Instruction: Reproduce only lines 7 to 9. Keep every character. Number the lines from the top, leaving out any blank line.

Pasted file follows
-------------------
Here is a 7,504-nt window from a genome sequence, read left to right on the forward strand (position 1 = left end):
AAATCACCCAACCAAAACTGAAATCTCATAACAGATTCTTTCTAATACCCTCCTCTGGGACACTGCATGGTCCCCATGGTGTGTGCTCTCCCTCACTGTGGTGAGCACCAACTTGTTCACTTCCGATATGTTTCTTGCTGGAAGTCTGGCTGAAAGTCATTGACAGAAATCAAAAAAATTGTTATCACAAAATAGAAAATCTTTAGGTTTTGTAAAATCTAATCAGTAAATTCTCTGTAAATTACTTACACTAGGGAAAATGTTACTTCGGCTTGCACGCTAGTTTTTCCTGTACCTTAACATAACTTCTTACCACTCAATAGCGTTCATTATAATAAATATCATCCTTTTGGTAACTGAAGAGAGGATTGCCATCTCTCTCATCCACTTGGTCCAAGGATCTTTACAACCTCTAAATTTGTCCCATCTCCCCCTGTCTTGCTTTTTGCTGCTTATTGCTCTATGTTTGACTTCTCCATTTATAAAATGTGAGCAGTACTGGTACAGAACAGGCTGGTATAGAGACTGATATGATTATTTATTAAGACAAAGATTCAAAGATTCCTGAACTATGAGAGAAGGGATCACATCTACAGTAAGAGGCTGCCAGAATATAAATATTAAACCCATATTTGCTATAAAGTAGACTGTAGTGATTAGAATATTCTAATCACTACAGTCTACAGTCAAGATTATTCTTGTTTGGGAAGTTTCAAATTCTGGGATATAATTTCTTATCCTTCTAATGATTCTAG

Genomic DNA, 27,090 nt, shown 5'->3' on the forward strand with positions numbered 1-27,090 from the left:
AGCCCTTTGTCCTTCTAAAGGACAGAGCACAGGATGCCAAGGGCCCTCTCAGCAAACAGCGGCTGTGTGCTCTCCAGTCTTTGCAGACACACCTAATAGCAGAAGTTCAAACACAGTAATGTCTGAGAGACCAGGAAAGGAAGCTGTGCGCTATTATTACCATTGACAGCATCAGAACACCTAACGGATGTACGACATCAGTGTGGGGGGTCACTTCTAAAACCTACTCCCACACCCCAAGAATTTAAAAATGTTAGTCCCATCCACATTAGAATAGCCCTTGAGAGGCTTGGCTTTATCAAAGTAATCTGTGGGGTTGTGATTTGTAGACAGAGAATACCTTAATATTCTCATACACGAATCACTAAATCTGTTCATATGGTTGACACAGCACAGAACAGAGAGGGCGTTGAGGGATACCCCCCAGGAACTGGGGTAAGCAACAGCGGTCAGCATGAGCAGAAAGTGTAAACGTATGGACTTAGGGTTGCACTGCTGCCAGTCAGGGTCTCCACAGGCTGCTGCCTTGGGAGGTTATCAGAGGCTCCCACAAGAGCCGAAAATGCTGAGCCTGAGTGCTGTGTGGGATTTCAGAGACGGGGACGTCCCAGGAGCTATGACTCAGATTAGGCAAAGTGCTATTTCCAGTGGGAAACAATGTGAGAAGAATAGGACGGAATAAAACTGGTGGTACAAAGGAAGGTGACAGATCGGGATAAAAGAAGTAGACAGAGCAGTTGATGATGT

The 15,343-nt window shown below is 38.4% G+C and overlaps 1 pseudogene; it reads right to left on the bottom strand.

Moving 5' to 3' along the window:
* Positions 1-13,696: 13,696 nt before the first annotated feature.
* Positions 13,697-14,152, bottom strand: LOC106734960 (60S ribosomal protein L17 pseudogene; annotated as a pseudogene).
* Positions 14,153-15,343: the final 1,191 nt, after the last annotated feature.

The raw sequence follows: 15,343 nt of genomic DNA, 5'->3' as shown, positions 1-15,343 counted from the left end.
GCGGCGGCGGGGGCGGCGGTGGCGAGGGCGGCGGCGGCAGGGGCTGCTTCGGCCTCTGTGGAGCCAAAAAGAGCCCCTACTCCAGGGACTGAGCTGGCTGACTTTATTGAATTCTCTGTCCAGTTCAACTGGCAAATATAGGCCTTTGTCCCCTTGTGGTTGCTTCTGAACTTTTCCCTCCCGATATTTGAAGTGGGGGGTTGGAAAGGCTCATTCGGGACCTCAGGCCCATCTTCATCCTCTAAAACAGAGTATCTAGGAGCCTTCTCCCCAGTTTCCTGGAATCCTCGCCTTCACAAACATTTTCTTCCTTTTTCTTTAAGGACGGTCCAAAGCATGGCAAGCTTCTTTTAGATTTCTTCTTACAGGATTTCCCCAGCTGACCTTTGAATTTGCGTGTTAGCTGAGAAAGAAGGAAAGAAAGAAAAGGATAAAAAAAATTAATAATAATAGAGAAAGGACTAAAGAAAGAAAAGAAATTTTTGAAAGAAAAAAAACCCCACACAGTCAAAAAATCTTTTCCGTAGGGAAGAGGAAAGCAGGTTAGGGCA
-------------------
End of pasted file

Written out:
* Positions 1-13,696: 13,696 nt before the first annotated feature.
* Positions 13,697-14,152, bottom strand: LOC106734960 (60S ribosomal protein L17 pseudogene; annotated as a pseudogene).
* Positions 14,153-15,343: the final 1,191 nt, after the last annotated feature.